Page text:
His voice had more bite, his words more clipped. Benton's eyes burned with hate as he finally lifted them to me. "Carrie Grethen is mocking you, big chief. The FBI. Me," he went on.
"FIB," I muttered, and on another occasion, I might have found this funny.
Wesley stood and draped the towel over a shoulder.
"Let's say it's her," I started in again.
"It is." He had no doubt.
"Okay. Then there's more to this than mockery, Benton."
"Of course. She's making sure we don't forget that she and Lucy were lovers, something the general public doesn't know yet," he said. "The obvious point is, Carrie Grethen hasn't finished ruining people's lives."
I could not stand to hear her name, and it enraged me that she was now, this moment, inside my West End home. She might as well be sitting at my breakfast table with us, curdling the air with her foul, evil presence. I envisioned her condescending smile and blazing eyes and wondered what she looked like now after five years of steel bars and socializing with the criminally insane. Carrie was not crazy. She had never been that. She was a character disorder, a psychopath, a violent entity with no conscience.
I looked out at wind rocking Japanese maples in my yard and the incomplete stone wall that scarcely kept me from my neighbors. The telephone abruptly rang and I was reluctant to answer it.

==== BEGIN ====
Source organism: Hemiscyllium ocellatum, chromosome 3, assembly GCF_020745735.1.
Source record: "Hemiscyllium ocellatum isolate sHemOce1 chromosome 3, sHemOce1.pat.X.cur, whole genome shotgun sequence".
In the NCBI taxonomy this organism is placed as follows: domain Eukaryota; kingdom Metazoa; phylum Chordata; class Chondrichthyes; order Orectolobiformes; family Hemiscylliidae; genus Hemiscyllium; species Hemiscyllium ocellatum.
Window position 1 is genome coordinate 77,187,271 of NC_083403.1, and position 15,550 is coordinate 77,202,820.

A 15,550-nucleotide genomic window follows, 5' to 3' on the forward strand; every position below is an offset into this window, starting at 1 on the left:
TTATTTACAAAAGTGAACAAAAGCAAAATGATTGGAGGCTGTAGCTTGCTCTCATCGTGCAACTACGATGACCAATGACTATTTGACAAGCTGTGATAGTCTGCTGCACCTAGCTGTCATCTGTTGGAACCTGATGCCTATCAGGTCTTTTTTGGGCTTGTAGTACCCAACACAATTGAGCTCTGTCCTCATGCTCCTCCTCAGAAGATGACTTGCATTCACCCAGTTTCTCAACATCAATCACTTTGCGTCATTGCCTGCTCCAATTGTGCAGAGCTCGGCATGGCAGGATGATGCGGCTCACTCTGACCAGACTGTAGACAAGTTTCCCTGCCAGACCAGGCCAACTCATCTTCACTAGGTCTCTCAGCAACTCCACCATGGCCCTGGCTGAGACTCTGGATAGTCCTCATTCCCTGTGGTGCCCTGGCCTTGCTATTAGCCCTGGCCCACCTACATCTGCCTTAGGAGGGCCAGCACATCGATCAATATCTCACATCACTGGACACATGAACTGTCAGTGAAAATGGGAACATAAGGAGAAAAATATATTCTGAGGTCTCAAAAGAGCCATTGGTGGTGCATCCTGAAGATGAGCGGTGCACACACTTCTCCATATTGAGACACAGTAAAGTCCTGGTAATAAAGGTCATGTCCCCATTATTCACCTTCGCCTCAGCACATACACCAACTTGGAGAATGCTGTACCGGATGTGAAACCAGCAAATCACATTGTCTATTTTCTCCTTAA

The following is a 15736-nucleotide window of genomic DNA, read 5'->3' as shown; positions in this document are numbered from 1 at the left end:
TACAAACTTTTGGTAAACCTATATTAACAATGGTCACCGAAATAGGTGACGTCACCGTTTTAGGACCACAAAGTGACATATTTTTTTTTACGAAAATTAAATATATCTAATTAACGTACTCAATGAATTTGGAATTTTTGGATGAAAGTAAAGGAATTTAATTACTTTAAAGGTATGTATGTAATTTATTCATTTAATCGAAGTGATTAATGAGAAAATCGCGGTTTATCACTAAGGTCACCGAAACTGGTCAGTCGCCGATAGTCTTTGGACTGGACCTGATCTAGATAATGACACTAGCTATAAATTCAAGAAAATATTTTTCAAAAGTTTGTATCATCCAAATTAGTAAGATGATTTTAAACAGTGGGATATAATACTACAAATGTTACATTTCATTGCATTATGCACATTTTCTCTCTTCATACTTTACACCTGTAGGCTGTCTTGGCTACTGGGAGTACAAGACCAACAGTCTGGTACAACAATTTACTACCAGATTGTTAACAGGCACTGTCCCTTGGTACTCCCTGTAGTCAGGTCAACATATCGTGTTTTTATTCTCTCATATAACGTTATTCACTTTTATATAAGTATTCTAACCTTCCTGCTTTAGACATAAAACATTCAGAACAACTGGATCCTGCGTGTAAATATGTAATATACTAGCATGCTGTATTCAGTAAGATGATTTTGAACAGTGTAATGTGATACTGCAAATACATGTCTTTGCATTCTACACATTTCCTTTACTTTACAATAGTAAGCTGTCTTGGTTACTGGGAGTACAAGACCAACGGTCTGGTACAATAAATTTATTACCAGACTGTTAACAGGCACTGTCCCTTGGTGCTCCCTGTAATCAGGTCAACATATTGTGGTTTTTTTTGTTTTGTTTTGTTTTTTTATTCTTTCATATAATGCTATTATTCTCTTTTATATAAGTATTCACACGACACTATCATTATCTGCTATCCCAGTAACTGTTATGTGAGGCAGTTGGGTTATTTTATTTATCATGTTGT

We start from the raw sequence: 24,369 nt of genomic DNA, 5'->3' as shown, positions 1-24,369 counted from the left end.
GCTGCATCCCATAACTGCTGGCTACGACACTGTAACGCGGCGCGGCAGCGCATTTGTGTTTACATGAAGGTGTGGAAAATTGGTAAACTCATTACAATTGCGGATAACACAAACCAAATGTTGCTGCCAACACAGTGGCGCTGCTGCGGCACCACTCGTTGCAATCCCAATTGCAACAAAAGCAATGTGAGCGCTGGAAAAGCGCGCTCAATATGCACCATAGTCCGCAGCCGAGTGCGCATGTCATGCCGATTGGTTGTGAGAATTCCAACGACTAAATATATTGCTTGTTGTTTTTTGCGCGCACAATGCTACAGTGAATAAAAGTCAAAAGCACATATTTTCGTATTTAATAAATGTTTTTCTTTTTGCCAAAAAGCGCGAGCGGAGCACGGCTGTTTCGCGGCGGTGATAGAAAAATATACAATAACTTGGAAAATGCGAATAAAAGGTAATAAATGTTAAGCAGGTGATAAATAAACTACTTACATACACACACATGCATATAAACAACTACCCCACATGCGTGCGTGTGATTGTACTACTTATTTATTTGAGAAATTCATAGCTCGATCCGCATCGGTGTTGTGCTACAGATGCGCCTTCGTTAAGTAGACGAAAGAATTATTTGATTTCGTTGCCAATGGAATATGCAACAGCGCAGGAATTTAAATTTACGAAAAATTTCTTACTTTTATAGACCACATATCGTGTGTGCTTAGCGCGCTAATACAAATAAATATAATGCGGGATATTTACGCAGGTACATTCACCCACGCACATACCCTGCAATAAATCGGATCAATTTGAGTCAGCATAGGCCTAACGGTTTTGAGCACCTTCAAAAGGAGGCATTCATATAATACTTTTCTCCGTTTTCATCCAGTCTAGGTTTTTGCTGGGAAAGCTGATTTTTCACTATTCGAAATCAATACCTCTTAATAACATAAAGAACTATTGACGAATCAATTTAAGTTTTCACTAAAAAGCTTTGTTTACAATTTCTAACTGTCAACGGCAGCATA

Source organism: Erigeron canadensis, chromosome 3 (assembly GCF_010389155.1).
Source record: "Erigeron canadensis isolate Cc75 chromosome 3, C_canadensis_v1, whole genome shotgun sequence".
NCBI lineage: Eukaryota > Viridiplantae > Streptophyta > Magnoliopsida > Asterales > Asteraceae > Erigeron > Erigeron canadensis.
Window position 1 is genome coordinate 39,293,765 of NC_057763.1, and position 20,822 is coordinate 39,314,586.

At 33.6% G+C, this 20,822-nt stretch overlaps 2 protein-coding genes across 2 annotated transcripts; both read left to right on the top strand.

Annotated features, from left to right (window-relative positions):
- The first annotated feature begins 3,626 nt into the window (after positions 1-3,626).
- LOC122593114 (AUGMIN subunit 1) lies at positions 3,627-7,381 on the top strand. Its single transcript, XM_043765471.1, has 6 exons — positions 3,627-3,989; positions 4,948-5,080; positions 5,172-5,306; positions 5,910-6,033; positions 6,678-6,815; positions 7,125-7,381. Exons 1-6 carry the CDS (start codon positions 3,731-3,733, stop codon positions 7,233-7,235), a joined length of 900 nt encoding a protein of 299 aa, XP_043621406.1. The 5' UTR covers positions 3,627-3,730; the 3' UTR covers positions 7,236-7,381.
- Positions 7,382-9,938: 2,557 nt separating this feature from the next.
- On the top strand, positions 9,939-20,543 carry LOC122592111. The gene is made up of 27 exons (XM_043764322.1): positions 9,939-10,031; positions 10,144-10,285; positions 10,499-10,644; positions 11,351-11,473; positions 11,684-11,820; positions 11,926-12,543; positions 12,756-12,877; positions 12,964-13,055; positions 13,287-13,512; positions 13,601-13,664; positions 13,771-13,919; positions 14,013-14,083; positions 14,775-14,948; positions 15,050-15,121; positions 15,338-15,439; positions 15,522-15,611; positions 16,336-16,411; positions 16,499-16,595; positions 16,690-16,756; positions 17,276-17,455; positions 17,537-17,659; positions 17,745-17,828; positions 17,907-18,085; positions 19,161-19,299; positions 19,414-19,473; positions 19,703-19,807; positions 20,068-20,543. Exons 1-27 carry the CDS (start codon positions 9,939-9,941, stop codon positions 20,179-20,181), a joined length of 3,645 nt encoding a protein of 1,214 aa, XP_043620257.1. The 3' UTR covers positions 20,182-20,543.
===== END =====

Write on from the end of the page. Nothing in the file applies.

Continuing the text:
"Dr. Scarpetta," I said into the receiver as I watched Benton's eyes sweep back down that red-penned page.
"Yo," Peter Marino's familiar voice came over the line. "It's me."
He was a captain with the Richmond Police Department, and I knew him well enough to recognize his tone. I braced myself for more bad news.
"What's up?" I said to him.
"A horse farm went up in flames last night in Warrenton. You may have heard about it on the news," he said. "Stables, close to twenty high-dollar horses, and the house. The whole nine yards. Everything burned to the ground."
So far, this wasn't making any sense. "Marino, why are you calling me about a fire? In the first place, Northern Virginia is not your turf."
"It is now," he said.
My kitchen seemed to get small and airless as I waited for the rest. "ATF's just called out NRT," he went on.
"Meaning us," I said.
"Bingo. Your ass and mine. First thing in the morning."
The Bureau of Alcohol, Tobacco and Firearms' National Response Team, or NRT, was deployed when churches or businesses burned, and in bombings or any other disaster in which ATF had jurisdiction. Marino and I were not ATF, but it was not unusual for it and other law enforcement agencies to recruit us when the need arose. In recent years I had worked the World Trade Center and Oklahoma City bombings and the crash of TWA Flight 800. I had helped with the identifications of the Branch Davidians at Waco and reviewed the disfigurement and death caused by the Unabomber. I knew from stressful experience that ATF included me in a call-out only when people were dead, and if Marino was recruited, too, then the suspicion was murder.
"How many?" I reached for my clipboard of call sheets.
"It's not how many, Doc. It's who. The owner of the farm is media big shot Kenneth Sparkes, the one and only. And right now it's looking like he didn't make it."
Reprinted from POINT OF ORIGIN by Patricia Cornwell by permission of G. P. Putnam's Sons, a member of Penguin Putnam Inc. Copyright © 1998 by Cornwell Enterprises, Inc. All rights reserved. This excerpt, or any parts thereof, may not be reproduced in any form without permission.
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